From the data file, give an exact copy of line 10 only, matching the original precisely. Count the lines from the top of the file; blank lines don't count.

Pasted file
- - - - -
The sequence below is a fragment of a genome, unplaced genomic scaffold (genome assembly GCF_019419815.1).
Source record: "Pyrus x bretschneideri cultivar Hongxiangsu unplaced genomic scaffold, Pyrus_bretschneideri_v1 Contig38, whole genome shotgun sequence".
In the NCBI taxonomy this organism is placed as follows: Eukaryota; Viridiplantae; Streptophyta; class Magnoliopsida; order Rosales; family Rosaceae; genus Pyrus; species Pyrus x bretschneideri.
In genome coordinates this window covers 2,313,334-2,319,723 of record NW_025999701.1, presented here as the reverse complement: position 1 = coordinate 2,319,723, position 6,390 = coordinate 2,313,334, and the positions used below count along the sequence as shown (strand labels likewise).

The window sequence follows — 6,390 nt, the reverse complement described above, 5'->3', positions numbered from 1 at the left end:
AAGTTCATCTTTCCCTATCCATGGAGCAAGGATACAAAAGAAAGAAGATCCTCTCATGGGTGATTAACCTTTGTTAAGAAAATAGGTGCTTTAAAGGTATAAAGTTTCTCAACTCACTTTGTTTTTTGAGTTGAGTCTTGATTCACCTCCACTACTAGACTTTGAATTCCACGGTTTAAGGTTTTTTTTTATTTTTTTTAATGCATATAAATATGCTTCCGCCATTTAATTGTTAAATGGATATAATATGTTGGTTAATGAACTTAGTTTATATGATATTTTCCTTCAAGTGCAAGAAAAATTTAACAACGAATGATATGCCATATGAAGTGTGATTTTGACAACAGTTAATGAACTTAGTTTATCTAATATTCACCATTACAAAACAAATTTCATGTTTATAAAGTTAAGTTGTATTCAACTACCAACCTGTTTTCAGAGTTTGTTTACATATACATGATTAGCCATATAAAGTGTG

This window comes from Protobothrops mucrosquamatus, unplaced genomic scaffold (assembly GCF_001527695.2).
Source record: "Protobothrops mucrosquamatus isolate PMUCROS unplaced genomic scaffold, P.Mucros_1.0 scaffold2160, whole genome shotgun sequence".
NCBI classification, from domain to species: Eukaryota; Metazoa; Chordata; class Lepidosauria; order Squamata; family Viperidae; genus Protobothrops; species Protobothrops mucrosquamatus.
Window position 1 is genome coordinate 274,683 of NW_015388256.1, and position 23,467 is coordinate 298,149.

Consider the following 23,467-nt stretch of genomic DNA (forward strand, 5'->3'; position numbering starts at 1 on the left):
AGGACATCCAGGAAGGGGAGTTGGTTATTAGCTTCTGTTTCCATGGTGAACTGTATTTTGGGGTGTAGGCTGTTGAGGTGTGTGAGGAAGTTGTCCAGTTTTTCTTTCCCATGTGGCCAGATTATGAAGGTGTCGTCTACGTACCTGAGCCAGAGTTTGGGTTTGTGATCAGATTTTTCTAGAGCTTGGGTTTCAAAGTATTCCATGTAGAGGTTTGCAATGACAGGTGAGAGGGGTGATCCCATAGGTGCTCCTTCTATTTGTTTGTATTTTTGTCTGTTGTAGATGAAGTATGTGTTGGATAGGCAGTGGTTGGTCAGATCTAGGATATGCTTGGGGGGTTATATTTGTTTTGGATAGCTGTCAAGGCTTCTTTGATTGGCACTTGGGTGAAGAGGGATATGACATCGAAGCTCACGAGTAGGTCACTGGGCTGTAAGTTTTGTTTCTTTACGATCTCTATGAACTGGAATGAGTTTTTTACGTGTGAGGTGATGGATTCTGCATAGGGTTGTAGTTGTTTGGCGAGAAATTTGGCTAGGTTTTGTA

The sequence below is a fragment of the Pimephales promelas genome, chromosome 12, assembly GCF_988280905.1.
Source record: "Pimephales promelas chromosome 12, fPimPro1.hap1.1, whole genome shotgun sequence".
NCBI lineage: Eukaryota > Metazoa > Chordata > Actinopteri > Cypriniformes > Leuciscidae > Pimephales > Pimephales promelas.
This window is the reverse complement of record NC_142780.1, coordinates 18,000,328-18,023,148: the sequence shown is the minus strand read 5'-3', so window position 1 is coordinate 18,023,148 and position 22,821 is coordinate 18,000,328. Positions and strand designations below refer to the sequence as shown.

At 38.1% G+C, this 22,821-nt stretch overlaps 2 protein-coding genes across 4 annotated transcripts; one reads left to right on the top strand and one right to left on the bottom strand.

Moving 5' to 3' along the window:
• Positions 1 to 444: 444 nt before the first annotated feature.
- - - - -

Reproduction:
Window position 1 is genome coordinate 274,683 of NW_015388256.1, and position 23,467 is coordinate 298,149.